Inside Higher Ed, June 12, 2017

Education advocates fear McCleary compromise won’t go far enough

As a handful of state lawmakers toil away in closed-door talks over how to fulfill court-ordered school funding, some education advocates fear that an eventual compromise won’t put enough money into the schools. The state Supreme Court in its 2012 McCleary decision ruled that Washington violates its own constitution by underfunding K-12 schools. Since then, lawmakers have poured billions of dollars into education to comply with McCleary, but delayed the hardest part until this year — figuring out how the state will cover teacher and other school-worker salaries.
The Seattle Times, June 12, 2017

Do DeVos comments encourage anti-gay bias?

Education Secretary Betsy DeVos last month told lawmakers at a congressional hearing that states and local communities were better equipped than the federal government to deal with issues of regulation, drawing condemnations and negative headlines. In front of a Senate subcommittee last week, she had noticeably changed her tune, telling senators repeatedly that any school receiving federal funding is required to follow federal law.
Inside Higher Ed, June 12, 2017

Why a $67 million fine isn't motivating the Legislature to act

Washington state now has racked up $67 million in daily fines over lawmakers' failure to fully fund public schools. That big-dollar figure hasn’t proven much of a motivator so far. Right now, the Legislature is trudging through a second special session, still unable to agree on a new two-year budget that fixes how the state pays for K-12 education.
The News Tribune, June 11, 2017

Opinion: On school funding, first do no harm

Five years after the state Supreme Court issued its ruling in the McCleary case, we face the 2018 deadline they established for ample school funding. ... Given this looming deadline, one might assume this legislative session would be all about providing funding for the new allocation model, but significant changes are being considered. One major change proposed by the House and Senate is elimination of the “Salary Allocation Model” or SAM, which has worked well for decades.
The Seattle Times, June 11, 2017

Opinion: Lawmakers should stop partisanship and solve McCleary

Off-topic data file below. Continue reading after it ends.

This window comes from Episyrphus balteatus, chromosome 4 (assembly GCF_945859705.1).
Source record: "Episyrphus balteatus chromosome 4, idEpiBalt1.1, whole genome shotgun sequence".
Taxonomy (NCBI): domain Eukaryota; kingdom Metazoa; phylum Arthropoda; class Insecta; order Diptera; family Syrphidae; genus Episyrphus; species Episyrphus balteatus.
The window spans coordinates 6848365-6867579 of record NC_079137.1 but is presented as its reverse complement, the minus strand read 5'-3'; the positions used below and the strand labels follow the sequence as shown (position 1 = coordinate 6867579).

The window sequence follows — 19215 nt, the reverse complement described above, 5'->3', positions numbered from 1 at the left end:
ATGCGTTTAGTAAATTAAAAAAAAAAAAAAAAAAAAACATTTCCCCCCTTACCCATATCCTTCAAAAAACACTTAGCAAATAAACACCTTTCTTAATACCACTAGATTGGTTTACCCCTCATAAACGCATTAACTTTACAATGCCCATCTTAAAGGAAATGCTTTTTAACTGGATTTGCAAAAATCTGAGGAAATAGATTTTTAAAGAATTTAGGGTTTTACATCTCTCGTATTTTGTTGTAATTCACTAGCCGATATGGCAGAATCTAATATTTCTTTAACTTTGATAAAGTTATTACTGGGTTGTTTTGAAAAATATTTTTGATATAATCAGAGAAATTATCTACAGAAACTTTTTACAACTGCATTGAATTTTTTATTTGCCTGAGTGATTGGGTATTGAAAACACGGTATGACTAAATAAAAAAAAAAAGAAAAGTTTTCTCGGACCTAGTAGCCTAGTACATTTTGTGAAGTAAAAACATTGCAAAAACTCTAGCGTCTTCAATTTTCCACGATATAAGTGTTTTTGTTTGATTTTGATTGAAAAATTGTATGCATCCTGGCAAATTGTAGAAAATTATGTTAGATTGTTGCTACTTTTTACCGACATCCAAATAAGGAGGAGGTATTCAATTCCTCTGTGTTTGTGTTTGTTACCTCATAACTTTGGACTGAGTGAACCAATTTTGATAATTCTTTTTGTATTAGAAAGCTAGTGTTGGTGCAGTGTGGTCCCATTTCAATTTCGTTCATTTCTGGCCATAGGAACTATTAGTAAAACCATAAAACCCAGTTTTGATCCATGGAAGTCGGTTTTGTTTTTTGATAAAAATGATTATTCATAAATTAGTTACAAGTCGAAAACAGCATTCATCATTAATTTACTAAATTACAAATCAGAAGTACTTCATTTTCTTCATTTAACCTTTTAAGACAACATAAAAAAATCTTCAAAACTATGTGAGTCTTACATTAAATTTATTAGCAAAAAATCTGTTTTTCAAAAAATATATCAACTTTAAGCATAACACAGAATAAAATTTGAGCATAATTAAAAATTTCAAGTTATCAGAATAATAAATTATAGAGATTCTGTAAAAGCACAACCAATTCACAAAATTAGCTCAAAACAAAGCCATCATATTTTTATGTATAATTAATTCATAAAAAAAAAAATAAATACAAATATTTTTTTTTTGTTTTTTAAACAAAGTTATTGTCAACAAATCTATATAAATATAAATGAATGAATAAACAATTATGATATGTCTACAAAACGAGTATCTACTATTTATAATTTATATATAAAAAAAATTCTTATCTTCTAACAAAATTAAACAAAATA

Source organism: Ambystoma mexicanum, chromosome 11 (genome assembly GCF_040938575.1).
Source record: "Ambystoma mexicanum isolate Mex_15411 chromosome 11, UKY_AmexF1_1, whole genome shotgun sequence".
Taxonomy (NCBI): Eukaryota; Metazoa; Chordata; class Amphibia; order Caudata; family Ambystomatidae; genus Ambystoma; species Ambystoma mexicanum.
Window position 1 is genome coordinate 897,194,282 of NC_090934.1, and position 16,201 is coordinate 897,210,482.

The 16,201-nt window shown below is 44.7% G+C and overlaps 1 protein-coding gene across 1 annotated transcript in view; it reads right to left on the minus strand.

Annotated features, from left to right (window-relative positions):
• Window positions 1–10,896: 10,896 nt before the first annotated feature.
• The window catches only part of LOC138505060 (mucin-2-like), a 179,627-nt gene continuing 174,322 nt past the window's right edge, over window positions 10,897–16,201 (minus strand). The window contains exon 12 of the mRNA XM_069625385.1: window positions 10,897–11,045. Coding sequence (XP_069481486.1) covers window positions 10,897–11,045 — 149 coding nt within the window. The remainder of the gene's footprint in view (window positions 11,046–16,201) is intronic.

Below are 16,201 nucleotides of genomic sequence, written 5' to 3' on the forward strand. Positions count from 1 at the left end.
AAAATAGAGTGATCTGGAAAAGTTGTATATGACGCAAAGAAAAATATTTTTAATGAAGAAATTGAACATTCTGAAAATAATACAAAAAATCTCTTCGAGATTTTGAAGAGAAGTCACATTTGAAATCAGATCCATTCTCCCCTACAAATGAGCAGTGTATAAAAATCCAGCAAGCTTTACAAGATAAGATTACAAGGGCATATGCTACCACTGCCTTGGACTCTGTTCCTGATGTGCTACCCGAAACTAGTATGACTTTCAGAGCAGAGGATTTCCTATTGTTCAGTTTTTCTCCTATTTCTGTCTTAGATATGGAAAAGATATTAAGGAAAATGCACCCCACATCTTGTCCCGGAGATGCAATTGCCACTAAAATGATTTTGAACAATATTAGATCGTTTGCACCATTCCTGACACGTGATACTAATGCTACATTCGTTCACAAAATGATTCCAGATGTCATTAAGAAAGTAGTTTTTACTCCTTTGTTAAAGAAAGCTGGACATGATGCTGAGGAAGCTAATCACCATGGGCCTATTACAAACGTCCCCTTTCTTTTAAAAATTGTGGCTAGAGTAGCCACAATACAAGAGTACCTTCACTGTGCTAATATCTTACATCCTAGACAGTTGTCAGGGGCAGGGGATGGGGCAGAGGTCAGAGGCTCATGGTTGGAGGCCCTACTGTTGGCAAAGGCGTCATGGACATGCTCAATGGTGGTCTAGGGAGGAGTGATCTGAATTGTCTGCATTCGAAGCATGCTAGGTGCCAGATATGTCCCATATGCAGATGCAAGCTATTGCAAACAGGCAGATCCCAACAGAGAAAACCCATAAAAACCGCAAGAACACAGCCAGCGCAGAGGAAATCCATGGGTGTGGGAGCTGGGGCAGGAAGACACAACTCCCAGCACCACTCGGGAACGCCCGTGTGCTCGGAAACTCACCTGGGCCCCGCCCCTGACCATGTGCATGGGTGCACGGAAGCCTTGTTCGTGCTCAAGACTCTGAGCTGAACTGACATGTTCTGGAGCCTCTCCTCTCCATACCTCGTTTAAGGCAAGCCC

Washington state government will shut down on July 1 if the Legislature doesn’t pass a state budget. More important, the Legislature must create a once-in-a-lifetime solution to the state’s unconstitutional school funding system, which perpetuates education inequity around the state.
The Seattle Times, June 9, 2017

Opinion: Invest in a high-quality education for every child from cradle to career

Over the past five years, more than 400,000 children have entered Washington’s K-12 system. During that same time frame, the Washington state Legislature has struggled to discern the best paths toward fulfilling its “paramount duty” to amply fund basic education. While much of the public dialogue has focused on current K-12 costs, there is a parallel conversation occurring related to the higher, long-term costs for our entire state of not investing in a high-quality education for every child — from cradle to career.
The Seattle Times, June 9, 2017

For students going overseas, an ‘America First’ presidency complicates their studies

Higher education has been focused on the potential impact of President Trump’s policies on international students ever since he announced a ban on travelers, including student-visa holders, from a half-dozen predominantly Muslim countries. But educators have also been focused, albeit more quietly, on the effects of the current political climate on American students going overseas.
The Chronicle of Higher Education, June 9, 2017

Falwell higher ed task force won’t happen

In the months since Liberty University President Jerry Falwell Jr. said in January that he would be leading a presidential task force on higher education, the announcement went unacknowledged by the White House and the Department of Education, and few details have been forthcoming. Now it appears that a Falwell-led task force won’t be materializing at all.
Inside Higher Ed, June 9, 2017